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Oncogene. 2006 Nov 30;25(56):7401-10. Epub 2006 Jun 19.

Directional sensing of a phorbol ester gradient requires CD44 and is regulated by CD44 phosphorylation.

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Breakthrough Breast Cancer Research Centre, The Institute of Cancer Research, London, UK.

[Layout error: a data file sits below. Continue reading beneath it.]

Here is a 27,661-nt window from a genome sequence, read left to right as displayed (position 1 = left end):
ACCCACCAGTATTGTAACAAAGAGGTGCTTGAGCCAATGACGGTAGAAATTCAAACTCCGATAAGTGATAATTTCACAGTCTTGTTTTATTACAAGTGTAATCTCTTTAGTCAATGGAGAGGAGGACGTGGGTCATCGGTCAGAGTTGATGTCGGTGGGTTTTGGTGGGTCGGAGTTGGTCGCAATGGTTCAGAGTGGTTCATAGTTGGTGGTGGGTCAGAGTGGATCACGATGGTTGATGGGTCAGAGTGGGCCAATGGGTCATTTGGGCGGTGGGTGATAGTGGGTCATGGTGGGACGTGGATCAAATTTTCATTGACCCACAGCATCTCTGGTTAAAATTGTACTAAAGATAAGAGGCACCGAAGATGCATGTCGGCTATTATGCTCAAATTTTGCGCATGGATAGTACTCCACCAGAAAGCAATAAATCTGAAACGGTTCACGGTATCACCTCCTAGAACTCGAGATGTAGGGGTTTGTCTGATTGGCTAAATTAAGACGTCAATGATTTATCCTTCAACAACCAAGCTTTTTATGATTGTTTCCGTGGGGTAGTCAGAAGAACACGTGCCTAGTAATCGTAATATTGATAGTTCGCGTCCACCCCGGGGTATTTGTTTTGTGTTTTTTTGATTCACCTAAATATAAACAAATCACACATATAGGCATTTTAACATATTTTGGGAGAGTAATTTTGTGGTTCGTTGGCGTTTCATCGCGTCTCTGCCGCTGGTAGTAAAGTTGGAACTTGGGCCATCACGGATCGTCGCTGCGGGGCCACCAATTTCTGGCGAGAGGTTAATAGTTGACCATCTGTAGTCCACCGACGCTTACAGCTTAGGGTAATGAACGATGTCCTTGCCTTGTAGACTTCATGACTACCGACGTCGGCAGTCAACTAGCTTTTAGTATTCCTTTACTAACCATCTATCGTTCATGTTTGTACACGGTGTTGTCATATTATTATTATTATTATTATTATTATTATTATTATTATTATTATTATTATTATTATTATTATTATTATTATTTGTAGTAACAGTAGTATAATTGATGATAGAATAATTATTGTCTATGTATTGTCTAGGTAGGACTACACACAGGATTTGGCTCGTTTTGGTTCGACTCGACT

Cancer progression is associated with enhanced directional cell migration, both of the tumour cells invading into the stroma and stromal cells infiltrating the tumour site. In cell-based assays to study directional cell migration, phorbol esters are frequently used as a chemotactic agent. However, the molecular mechanism by which these activators of protein kinase C (PKC) result in the establishment of a polarized migratory phenotype is not known. Here we show that CD44 expression is essential for chemotaxis towards a phorbol ester gradient. In an investigation of CD44 phosphorylation kinetics in resting and stimulated cells, Ser316 was identified as a novel site of phosphorylation following activation of PKC. PKC does not phosphorylate Ser316 directly, but rather mediates the activation of downstream Ser316 kinase(s). In transfection studies, a phosphorylation-deficient Ser316 mutant was shown to act in a dominant-negative fashion to impair chemotaxis mediated by endogenous CD44 in response to a phorbol ester gradient. Importantly, this mutation had no effect on random cell motility or the ability of cells to migrate directionally towards a cocktail of chemoattractants. These studies demonstrate that CD44 functions to provide directional cues to migrating cells without affecting the motility apparatus.

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